These words were spoken to the two who were being crucified along with him. Unity’s co-founder, Charles Fillmore asserted that these two thieves were representative of the past and the future. Often, we can find ourselves between the proverbial rock and a hard place known as the past and the not yet. The concept of paradise is not necessarily a geographical representation of place, but one that represents time; the now moment. I believe that the notion of being with is more about the collective awareness of both now and not yet as we know the intersection of these is the Divine crossing that allows us to know more of our true oneness with God.
- “Woman behold your son! … Behold, your mother!” (John 19:26, 27)
Scholars believe that these words were spoken to Mary, the mother of Jesus, and to his disciple John as he passed on the care of his mother to one that he would call his brother. I believe that it is important to draw a measure of significance of the relational value of connection and family. This is more than the family of origin or choice, this is the family of the soul where the ties that bind are of Divine proportion and carry the power to remind us that we are each other’s and that we belong to one another.
- “‘Eli, Eli, lemana, sha-bak-thani!’ which means, ‘My God, my God, for this I was spared!’”
Amid his pain and anguish, he became the center point for prophecy of both the crucifixion and the resurrection, as he declared that this was the manifest destiny to which his life pointed.
- “I thirst.” – (John 19:28)
These two words are simple at best, but powerful in spirit that draws our attention to the dry places within our lives and within our being as a reminder that despite thirst and or hunger, the very love of God is everywhere present to, through and as us.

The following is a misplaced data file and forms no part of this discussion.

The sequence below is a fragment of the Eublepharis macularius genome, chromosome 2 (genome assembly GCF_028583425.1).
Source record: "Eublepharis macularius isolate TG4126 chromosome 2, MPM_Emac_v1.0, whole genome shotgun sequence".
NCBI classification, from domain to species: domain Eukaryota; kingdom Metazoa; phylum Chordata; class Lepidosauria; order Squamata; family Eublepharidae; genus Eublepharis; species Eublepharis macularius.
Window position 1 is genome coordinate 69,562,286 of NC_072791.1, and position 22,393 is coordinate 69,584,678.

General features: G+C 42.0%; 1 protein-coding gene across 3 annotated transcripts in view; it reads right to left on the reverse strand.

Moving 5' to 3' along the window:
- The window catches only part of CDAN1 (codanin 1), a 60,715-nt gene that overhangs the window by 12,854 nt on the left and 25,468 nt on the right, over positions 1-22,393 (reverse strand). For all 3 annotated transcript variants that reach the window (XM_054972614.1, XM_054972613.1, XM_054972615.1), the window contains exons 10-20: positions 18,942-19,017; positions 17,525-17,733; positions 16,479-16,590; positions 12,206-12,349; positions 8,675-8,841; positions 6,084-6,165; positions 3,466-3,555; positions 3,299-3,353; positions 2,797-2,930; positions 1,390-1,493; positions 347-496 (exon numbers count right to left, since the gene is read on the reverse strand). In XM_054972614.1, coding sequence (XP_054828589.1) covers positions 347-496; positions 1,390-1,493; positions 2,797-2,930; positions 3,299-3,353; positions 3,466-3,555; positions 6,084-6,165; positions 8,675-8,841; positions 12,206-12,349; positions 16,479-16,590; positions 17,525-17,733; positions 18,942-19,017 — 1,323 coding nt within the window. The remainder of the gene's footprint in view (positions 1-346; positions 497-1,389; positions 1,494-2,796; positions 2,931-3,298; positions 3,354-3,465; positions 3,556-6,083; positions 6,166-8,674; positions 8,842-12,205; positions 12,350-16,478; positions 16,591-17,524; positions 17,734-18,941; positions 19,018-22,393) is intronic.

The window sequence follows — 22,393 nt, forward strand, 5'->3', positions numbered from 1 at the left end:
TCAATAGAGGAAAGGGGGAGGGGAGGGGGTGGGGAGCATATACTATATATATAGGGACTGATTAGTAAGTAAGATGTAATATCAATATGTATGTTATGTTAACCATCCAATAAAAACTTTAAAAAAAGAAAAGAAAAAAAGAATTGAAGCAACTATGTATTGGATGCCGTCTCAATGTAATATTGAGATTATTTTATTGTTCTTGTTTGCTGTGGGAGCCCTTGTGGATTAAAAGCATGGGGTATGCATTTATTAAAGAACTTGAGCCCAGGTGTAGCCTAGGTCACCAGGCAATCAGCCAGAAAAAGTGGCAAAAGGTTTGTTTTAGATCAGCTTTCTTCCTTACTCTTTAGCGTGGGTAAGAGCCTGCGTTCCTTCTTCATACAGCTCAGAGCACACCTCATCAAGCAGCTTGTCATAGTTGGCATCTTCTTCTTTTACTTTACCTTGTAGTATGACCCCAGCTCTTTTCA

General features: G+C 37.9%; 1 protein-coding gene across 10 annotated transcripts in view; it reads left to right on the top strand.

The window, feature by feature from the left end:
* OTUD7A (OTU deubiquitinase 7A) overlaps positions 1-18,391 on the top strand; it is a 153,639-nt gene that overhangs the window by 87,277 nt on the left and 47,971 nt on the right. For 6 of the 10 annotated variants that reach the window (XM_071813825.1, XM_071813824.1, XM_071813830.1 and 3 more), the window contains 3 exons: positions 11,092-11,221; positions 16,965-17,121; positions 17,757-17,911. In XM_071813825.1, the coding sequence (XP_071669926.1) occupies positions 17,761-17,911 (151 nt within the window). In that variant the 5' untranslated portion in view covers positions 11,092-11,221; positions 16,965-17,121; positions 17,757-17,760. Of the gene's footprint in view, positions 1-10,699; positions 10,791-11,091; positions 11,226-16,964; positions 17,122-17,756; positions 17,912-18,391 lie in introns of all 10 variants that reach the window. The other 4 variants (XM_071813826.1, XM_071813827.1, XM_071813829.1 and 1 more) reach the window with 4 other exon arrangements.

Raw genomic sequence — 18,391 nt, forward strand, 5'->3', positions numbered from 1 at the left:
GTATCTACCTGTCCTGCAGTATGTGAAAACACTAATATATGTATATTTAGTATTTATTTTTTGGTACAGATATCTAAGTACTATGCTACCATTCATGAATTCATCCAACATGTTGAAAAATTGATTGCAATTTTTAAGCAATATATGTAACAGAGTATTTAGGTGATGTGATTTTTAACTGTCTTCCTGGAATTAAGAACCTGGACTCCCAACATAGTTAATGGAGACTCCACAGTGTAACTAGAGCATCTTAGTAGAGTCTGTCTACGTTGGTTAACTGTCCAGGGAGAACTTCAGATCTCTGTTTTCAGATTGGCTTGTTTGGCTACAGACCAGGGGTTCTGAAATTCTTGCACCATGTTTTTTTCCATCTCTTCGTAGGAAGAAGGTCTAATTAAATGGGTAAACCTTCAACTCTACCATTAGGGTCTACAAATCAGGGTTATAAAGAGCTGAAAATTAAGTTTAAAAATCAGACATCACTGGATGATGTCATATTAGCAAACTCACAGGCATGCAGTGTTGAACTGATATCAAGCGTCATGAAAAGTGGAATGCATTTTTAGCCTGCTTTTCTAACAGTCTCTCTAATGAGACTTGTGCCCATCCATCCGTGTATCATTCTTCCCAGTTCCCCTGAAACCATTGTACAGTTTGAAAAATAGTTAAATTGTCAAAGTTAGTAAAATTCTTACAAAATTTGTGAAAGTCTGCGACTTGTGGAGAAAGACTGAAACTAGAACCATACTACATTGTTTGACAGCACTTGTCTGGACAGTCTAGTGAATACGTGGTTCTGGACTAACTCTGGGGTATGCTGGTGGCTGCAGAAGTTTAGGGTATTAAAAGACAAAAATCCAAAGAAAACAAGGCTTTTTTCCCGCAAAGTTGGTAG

- “It is finished.” – (John 19:30)
I remember when I was first learning to become a trainer and how everything that occurs in the training container is of value in the cycle of living and learning and from the beginning to the ending. A dear friend of mine would always say that engaging the lessons of life is easy when you are willing to get into it, get up out of it and get on to the next thing and regardless of how it feels, trust the Truth that we know and allow it to be so.
The Last Word!
- “Father, into thy hands I commit my spirit.” – (Luke 23:46)
This statement, is like punctuation on the situation. This is the point where Jesus gives all that he had of himself back to the creator with no regard for what’s ahead or even the rest of the story. In considering the last word, that which I have in my own life fought so desperately to attain; would any of us be willing to now in this moment give it up, let it go and or release it? What word is active in your living that is not serving you in this moment? Are you done with it? Is it done with you? Are you willing to commit your last word back to the creator and make room for the newness of life?
What is your last word and are you ready and willing to commit it to the Divine and journey in the absence of it and in celebration of the release thereof?
Think on these things and as you find yourselves in the shadow of the cross this evening, remember that the most prolific symbol of the season is love, a revolutionary love that exists without the knowledge, experience or restraint of condition. Today, I replace my past feelings of loss and pain with love and peace, for within me; they have the final say as they are the last word.
May the light of grace illumine your journey from Good Friday to resurrection and beyond.